San Francisco 49ers 2014 NFL Draft Profile: AJ McCarron

By Tom Logan
AJ McCarron
Derick E. Hingle-USA TODAY Sports

Once upon a time, the San Francisco 49ers had the luxury of having Colin Kaepernick as their backup quarterback. While no one could have predicted the fashion in which Kaepernick ascended to the starting role, it was no secret that he was a strong backup to Alex Smith. Fast forward to the present day where the 49ers’ backup quarterback situation is a big question mark heading into the 2014 season.

Current backup Colt McCoy is a free agent, and all signs point to the 49ers letting him walk this offseason. They reportedly tried to trade McCoy prior to the 2013 season but were unable to find a willing suitor. So with uncertainty at the backup quarterback spot and a starting quarterback who naturally puts himself at risk by running the football, who will the Niners turn to to fill the all-important position?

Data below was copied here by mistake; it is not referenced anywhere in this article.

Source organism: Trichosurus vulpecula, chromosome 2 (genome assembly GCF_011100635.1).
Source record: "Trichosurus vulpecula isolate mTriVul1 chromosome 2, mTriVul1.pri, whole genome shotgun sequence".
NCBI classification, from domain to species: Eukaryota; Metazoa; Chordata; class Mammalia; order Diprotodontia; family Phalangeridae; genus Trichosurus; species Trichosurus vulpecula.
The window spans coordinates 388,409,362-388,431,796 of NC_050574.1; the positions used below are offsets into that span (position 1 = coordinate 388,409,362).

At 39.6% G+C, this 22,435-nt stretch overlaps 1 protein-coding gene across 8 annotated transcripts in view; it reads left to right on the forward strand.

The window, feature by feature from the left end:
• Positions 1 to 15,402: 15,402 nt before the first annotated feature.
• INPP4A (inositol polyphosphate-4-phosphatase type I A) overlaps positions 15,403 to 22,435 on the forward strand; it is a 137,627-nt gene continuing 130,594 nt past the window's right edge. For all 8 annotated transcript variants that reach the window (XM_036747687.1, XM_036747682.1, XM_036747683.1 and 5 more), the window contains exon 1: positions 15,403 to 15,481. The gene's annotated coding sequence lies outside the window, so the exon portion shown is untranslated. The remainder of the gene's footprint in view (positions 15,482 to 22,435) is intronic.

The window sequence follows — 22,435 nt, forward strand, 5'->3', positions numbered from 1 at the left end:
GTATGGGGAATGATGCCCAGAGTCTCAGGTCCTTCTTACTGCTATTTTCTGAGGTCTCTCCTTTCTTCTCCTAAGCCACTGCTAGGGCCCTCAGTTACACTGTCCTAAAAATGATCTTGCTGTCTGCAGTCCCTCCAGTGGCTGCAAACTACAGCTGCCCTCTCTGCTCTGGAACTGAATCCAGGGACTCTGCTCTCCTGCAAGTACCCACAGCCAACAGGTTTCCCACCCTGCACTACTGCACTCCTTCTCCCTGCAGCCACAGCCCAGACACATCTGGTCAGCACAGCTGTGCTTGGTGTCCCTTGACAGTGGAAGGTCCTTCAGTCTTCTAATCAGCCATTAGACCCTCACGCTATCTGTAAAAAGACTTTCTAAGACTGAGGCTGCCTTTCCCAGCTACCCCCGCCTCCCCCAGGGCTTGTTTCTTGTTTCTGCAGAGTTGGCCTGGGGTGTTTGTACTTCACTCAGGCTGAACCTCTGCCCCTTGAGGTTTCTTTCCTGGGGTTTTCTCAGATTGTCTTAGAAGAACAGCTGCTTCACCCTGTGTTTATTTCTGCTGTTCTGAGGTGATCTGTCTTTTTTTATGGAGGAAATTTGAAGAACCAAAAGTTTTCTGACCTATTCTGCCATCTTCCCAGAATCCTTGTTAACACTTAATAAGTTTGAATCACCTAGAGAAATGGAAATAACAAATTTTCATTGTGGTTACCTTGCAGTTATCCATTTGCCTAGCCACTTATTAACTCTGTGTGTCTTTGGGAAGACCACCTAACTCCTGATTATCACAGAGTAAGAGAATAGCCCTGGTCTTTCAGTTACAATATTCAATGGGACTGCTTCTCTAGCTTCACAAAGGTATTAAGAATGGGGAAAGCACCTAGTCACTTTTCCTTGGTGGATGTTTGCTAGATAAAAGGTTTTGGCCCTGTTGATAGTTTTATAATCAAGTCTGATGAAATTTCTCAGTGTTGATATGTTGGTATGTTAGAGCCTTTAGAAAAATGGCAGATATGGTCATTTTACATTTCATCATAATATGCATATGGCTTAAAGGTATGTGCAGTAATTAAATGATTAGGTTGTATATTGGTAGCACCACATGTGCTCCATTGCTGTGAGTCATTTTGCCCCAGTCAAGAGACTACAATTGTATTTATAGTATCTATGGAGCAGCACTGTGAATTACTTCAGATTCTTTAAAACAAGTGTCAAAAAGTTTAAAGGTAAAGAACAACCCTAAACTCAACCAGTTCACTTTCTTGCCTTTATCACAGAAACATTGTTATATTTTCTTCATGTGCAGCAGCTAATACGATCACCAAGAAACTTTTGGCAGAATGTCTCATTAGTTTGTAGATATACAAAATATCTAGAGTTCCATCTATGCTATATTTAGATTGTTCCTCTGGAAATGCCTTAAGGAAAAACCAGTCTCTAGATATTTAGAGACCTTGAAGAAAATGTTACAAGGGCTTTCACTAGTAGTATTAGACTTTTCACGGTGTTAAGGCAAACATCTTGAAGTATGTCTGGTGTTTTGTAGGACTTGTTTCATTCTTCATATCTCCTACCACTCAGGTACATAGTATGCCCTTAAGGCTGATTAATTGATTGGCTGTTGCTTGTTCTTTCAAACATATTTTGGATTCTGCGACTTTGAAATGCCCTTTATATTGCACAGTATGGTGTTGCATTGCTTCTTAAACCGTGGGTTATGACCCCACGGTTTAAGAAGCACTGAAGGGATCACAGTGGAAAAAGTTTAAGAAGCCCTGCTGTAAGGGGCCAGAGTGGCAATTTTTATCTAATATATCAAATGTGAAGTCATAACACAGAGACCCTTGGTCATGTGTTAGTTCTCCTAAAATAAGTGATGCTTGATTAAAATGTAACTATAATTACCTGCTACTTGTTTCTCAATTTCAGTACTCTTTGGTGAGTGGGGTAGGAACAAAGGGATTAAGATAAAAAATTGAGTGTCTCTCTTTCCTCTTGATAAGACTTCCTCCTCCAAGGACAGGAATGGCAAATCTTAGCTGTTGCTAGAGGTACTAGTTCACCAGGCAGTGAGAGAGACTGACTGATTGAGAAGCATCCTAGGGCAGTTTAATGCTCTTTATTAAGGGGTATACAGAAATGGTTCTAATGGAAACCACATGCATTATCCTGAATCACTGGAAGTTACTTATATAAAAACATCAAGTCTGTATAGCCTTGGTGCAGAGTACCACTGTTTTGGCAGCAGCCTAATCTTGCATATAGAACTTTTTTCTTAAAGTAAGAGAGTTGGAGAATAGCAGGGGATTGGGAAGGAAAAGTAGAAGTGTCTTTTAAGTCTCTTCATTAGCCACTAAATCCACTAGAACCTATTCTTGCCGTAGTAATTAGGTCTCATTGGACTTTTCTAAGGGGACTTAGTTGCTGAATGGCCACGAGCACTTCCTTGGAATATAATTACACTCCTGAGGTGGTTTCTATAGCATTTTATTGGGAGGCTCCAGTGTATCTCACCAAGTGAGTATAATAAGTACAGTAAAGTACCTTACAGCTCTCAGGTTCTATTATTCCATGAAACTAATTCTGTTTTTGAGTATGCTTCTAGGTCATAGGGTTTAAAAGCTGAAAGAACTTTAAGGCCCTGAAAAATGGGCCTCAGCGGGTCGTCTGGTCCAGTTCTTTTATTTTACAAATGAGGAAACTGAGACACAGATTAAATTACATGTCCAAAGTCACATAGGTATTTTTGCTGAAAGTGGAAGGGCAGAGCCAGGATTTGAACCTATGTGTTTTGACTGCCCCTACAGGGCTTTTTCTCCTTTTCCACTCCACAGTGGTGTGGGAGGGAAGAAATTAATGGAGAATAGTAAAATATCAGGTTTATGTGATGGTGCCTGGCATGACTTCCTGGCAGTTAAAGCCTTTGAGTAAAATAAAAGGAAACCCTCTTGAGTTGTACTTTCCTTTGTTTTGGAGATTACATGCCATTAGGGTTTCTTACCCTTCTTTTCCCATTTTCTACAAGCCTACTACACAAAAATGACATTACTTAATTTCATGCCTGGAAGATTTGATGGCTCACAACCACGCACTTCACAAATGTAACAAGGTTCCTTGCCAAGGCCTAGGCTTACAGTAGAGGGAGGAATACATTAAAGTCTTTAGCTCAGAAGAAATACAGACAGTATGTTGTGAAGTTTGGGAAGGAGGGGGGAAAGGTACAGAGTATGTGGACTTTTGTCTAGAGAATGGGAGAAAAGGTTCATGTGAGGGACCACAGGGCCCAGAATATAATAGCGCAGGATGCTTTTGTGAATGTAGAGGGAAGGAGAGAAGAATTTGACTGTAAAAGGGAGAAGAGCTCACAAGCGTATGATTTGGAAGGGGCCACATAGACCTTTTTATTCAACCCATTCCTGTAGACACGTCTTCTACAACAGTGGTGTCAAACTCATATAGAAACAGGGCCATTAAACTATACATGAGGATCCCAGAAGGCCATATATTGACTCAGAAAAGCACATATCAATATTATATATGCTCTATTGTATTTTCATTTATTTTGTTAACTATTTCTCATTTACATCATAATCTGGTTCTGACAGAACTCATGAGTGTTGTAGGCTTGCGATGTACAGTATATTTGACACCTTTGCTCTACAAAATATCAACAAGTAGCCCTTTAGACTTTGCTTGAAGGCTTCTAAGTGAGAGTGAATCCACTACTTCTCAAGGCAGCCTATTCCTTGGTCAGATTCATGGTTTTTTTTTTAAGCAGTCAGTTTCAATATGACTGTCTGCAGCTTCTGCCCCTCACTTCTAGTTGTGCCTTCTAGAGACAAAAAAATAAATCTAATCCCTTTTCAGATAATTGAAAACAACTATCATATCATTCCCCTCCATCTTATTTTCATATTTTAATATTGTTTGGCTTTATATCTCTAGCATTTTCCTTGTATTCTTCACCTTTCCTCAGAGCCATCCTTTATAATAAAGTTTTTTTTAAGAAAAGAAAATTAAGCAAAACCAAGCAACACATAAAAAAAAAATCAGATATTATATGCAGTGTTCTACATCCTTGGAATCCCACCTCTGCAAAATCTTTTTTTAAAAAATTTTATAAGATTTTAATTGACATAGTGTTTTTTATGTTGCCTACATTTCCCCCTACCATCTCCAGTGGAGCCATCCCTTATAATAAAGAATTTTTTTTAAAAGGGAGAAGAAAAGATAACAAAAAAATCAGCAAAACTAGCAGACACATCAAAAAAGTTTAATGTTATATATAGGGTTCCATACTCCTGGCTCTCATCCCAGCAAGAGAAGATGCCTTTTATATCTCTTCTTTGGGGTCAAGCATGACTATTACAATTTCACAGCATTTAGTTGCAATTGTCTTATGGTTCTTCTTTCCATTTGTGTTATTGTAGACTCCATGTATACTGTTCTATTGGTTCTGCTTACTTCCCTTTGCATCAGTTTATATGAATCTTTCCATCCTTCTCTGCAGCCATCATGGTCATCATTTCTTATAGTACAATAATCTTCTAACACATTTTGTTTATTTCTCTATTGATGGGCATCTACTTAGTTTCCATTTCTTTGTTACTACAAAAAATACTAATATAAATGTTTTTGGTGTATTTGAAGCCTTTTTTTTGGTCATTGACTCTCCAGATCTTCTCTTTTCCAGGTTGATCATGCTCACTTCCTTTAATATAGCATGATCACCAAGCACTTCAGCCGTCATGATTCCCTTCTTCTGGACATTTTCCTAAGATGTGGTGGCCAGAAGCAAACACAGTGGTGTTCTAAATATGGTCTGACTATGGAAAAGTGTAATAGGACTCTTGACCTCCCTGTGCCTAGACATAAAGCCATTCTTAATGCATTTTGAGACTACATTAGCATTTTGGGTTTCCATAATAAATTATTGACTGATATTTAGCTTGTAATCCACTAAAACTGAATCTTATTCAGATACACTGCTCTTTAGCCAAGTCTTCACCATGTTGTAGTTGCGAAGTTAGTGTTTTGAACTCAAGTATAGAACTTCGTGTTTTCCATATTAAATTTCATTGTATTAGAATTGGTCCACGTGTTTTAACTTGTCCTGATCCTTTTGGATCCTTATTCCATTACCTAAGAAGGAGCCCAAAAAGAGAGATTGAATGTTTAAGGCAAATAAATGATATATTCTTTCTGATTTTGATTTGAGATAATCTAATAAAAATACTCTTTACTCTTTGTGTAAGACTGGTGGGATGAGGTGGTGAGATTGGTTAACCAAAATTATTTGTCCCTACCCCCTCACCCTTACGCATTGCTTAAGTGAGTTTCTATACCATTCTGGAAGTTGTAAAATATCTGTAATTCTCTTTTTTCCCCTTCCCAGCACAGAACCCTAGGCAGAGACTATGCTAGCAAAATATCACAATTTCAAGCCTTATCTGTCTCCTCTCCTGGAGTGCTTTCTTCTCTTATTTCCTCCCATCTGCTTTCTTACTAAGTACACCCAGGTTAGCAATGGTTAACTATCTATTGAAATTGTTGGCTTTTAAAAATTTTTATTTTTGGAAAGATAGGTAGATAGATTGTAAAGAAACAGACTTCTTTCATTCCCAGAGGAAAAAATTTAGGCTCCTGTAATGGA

One option is to select three-time national champion AJ McCarron in the 2014 NFL Draft.

Aside from being a bona fide winner, McCarron has consistently displayed top-notch accuracy and has been lauded for his decision making skills. He also has a great physical build at 6-foot-4, 214-pounds and is known to be a great teammate with a high football IQ. The qualities that experts say hurt his NFL Draft stock are his poor pocket presence and awareness, a lack of mobility and less-than-stellar footwork under duress. Heading into the NFL Combine and Alabama‘s Pro Day, he’s ranked by CBS Sports as the sixth-best quarterback in the draft and is a projected third-round pick.

While all of these qualities will go into the decision to draft him or pass him up, the 49ers ultimately care about just one thing: If Kaepernick goes down with an injury, can he come in and play well enough to win?

If the answer to that is a resounding yes, then spending a third or fourth-round pick on McCarron seems like a great decision. The 49ers only have a few needs to address this offseason, and they can afford to go this direction if they’d like. The best front offices in football understand how to manage risk, and the looming threat of an injury to Kaepernick without having a serviceable backup is a big one.

Regardless of whether or not McCarron is deemed to be the answer, general manager Trent Baalke can’t afford to neglect the backup quarterback role in 2014.

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